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Hardy v. Flood

United States District Court, D. Colorado

February 26, 2019

STEVEN HARDY, and JODY WHITSON-HARDY, Plaintiffs,
v.
MERVIN J. FLOOD, and SUSAN S. FLOOD, Defendants.

          ORDER DENYING DEFENDANTS' MOTION FOR SUMMARY JUDGMENT

          CHRISTINE M. ARGUELLO UNITED STATES DISTRICT JUDGE

         This matter is before the Court on Defendants Mervin Flood and Susan Flood's Motion for Summary Judgment (Doc. #108), wherein Defendants argue that Plaintiffs Steven Hardy and Jody Whitson-Hardy did not initiate this action within the applicable statutes of limitation and, alternatively, that Plaintiffs lack sufficient evidence to establish elements of their three causes of action. (Doc. # 108 at 5-6.) Defendants therefore request that this Court summarily dismiss Plaintiffs' claims against them. Because genuine issues of material fact govern this dispute, the Court denies Defendants' Motion for Summary Judgment.

         I. BACKGROUND

         The Court's previous Order (Doc. # 64), United States Magistrate Judge Michael Watanabe's Recommendation (Doc. # 62), and United States Magistrate Judge N. Reid Neureiter's Recommendation (Doc. # 107) provide detailed recitations of the factual background of this case and are incorporated herein. The Court details the factual background and procedural history of this case only to the extent necessary to address Defendants' Motion for Summary Judgment.

         The action arises from Plaintiffs' purchase of a residential property and its improvements (e.g., a barn, a road arch) in Franktown, Colorado, from Defendants in June 2013, pursuant to a Contract to Buy and Sell Real Estate (the “Purchase Agreement”). (Doc. # 66.) Plaintiffs allege that Defendants were obligated to but did not disclose several latent defects of which Defendants were aware before the parties executed the Purchase Agreement. (Id. at 7-8.) They further claim that “Defendants' failure to disclose, and their affirmative misrepresentations in the sale disclosures” have caused Plaintiffs to sustain damages, including “property damage, diminished value of the Property, costs of repairs, loss of improvements, increased tax liabilities, costs of relocation and temporary living and storage space, loss of use . . . of the Property, and wrongful eviction and invasion of rights to private occupancy.” (Id. at 8.) Plaintiffs initiated this action on December 28, 2016, and assert three claims for relief against Defendants: (1) breach of contract; (2) fraud; and (3) negligent misrepresentation. (Doc. # 3 at 4-7; Doc. # 66.) Plaintiffs also claim that “Defendants' conduct . . . was attended by circumstances of fraud, malice, and/or willful and wanton conduct” and therefore ask for punitive and exemplary damages, in addition to “actual, compensatory, consequential, and incidental damages.” (Doc. # 66 at 11.)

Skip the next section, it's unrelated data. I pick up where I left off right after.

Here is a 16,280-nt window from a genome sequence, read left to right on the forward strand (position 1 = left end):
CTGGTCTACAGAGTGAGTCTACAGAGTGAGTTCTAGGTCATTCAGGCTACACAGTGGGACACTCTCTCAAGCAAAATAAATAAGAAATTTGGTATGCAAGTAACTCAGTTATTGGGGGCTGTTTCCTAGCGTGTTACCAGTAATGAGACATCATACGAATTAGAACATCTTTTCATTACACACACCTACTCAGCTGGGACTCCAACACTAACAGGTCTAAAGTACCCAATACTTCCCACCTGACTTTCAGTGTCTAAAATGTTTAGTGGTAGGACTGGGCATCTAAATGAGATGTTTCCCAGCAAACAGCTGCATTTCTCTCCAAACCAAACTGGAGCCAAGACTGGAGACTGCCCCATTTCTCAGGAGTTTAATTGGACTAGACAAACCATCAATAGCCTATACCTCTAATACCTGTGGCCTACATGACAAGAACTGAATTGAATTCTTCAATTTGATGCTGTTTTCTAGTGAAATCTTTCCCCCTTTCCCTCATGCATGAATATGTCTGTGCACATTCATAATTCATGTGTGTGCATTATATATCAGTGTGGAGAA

Defendants moved to dismiss Plaintiffs' Second Amended Complaint (Doc. # 66) on April 12, 2018. (Doc. # 78.) They argued that “[t]he Court should dismiss this action for five independent reasons.” (Id. at 2.) Relevant to the Motion for Summary Judgment are Defendants' first, second, and fourth arguments:

First, Plaintiffs failed to commence this Action within the three-year limitation period applicable to all three claims. Second, Plaintiffs cannot, as a matter of law, satisfy the justifiable reliance element for any claim of, or rooted in, fraud or negligent misrepresentation. . . . Fourth, Defendants' representation that there was no known water damage or moisture problem at the Property was accurate and therefore cannot support any allegation of, or rooted in, fraud, and Plaintiffs have not pled facts sufficient to establish Defendants had actual knowledge of any water problems at the Property.

(Id. at 2-3.) Magistrate Judge Neureiter rejected each of these arguments and recommended that the Court deny Defendants' Motion to Dismiss. (Doc. # 107.)

         Neither party objected to the Recommendation, and the Court affirmed and adopted it and denied Defendants' Motion to Dismiss on November 15, 2018. (Doc. # 112.)

         On November 7, 2018, Defendants filed the Motion for Summary Judgment presently before the Court. (Doc. # 108.) Plaintiffs responded in opposition to summary judgment on December 14, 2018 (Doc. # 119), to which Defendants replied on January 4, 2019 (Doc. # 123).

         A five-day jury trial of this matter is set to begin on May 20, 2019. (Doc. # 129.)

         II. LEGAL STANDARD

         Summary judgment is warranted when the movant shows that there is no genuine dispute as to any material fact and the movant is entitled to judgment as a matter of law. Turnkey Sols. Corp. v. Hewlett Packard Enter. Co., No. 15-cv-01541-CMA-CBS, 2017 WL 3425140, at *2 (D. Colo. Aug. 9, 2017). A fact is “material” if it is essential to the proper disposition of the claim under the relevant substantive law. Id. A dispute is “genuine” if the evidence is such that it might lead a reasonable jury to return a verdict for the nonmoving party. Id. In reviewing motions for summary judgment, a court must view the evidence in the light most favorable to the non-moving party. Id. However, conclusory statements based merely on conjecture, speculation, or subjective belief do not constitute competent summary judgment evidence. Bones v. Honeywell Int'l, Inc., 366 F.3d 869, 875 (10th Cir. 2004).

         The moving party bears the initial burden of demonstrating the absence of a genuine dispute of material fact and entitlement to judgment as a matter of law. Id. In attempting to meet this standard, a movant who does not bear the ultimate burden of persuasion at trial does not need to disprove the other party's claim; rather, the movant need simply point out to the Court a lack of evidence for the other party on an essential element of that party's claim. Adler ...


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